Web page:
Does Dark Matter Matter?

December 19th, 2008

Physicists are strange people. They may look normal, but there are very strange things going on in their heads.  Take, for instance, their “discovery” of dark matter and/or dark energy.  But first, a digression. 

I was in a small group that received a detailed briefing and tour at CERN, the European Organization for Nuclear Research.  It’s based near Geneva and is famous for having dug a humongous 17-mile tunnel in a perfect circle through parts of Switzerland and France (proving that France really isn’t useless).  This was about 20 years ago, and the tunnel, known as the Large Hadron Collider (LHC), was years away from being finished.  I went into one part of the LHC under construction, a huge space surrounded by magnets, cables, and lots of gadgets and widgets.

Before the trip underground, CERN gave us a briefing that lasted a couple of hours.  That’s where I learned that there are things smaller than protons, neutrons, and electrons.  These little suckers are called quarks.  The six they talked about come in flavors and have names:  up, down, charm, strange, top, and bottom.  I’m serious.  For all I know, they’ve found some more quarks since then, maybe Fred and Ethel.  These quarks never exist alone; in various combinations they form hadrons, like protons and neutrons.  As I understood it, they are going to fire hadrons (protons and such) around the LHC at nearly the speed of light, using magnets and in a temperature of about -271 Celcius.  The idea is to make the hadrons collide and break apart, freeing the quarks.  I guess that’s good, at least from a quark’s point of view, and it’s supposed to tell us something about The Big Bang.  Watch the video of how it’s supposed to work.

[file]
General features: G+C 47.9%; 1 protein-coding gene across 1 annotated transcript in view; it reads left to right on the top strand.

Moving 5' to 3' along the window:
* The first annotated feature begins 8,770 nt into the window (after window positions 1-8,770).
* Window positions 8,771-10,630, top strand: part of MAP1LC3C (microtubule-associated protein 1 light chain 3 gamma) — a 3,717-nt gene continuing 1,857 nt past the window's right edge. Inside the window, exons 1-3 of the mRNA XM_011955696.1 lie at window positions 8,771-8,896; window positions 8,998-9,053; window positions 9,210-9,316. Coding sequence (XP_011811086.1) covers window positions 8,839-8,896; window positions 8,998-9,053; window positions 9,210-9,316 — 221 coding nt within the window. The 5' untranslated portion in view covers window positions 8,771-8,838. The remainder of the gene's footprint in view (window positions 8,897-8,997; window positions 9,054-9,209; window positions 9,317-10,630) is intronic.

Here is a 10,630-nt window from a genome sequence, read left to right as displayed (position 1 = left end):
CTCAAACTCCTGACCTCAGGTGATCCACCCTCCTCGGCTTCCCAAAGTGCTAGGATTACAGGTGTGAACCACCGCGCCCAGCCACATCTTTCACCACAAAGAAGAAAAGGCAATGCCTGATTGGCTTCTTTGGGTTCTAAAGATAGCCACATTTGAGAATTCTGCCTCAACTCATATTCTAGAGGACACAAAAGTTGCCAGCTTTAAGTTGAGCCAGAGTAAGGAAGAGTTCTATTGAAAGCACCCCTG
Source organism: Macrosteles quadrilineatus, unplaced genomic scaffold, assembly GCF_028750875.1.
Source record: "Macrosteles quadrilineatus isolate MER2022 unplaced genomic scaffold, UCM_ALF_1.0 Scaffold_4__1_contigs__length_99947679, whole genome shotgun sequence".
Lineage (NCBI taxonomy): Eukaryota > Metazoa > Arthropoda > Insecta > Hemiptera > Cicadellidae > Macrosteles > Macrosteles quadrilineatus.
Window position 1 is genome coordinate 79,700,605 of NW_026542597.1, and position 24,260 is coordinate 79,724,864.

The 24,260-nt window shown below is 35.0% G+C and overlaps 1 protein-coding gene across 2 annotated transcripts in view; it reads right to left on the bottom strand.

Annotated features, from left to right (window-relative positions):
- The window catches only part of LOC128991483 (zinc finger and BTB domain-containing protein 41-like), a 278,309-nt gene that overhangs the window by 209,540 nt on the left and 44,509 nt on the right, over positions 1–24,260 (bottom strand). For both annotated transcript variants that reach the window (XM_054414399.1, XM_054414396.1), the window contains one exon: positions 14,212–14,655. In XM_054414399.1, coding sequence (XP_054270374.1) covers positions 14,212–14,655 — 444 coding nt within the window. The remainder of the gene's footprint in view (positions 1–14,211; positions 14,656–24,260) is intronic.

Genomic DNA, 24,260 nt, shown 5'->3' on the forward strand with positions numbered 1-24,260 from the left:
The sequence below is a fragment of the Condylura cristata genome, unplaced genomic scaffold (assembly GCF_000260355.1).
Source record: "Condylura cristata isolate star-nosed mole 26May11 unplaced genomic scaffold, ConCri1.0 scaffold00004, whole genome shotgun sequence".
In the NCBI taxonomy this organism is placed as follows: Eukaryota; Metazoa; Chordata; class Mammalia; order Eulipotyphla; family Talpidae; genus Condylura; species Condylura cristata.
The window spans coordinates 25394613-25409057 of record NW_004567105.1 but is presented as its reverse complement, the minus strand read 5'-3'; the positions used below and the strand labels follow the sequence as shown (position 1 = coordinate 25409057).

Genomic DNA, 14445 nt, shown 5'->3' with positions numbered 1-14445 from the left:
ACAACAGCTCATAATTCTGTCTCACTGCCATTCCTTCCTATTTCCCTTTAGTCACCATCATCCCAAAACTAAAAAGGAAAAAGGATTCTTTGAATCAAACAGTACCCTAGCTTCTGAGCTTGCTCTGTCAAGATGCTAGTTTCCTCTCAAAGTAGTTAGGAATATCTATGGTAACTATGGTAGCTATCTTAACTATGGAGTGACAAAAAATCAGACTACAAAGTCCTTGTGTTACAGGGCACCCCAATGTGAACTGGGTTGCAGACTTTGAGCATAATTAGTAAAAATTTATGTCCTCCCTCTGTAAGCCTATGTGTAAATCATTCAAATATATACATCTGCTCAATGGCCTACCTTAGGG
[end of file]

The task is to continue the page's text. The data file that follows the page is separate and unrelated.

But there was a physicist named Werner Heisenberg who long ago threw a monkey wrench into the works with the Heisenberg Uncertainty Principle.  It says that you can’t measure stuff like this because the more precisely you measure one variable, the less precise the measurement of a related variable.  Something like that.  In other words, you can’t measure what these things are doing because measuring makes them unmeasurable.  Einstein strongly disagreed.  I’ll go with Einstein.

Anyway, CERN finally fired up the Large Hadron Collider a few months ago.  That was a bit controversial, causing folks who wear hats made of tin foil and bent coat hangers to theorize that the LHC was going to start a chain reaction of some kind or create black holes and destroy the world.  Didn’t happen.  In fact, not much of anything happened.  The damn thing broke.  The explanation was that the LHC got a hitch in its getalong, but that’s too technical to explain here.  They’re promising to fire it up again next year.

Now, there are physicists who study things at the micro level, like quantum mechanics.  They’re the ones who want to shoot quarks or whatever through a tunnel under Switzerland and France.  There are other physicists who study things at the macro level, like astrophysics.  E.g., Einstein, Hawking, etc.  These two bunches are like the Yankees and the Red Sox–no love lost between them. 

Anyway, to dark matter.  After all these years of studying the heavens, it was obvious that there were very large areas of complete darkness.  Kind of like West Virginia at night.  So the physicists, being who they are, came up with a theory that said there isn’t nothing out there, there’s something.  NASA explains it:

Most of the stuff in clusters of galaxies is invisible and, since these are the largest structures in the Universe held together by gravity, scientists then conclude that most of the matter in the entire Universe is invisible. This invisible stuff is called ‘dark matter‘. There is currently much ongoing research by scientists attempting to discover exactly what this dark matter is, how much there is, and what effect it may have on the future of the Universe as a whole.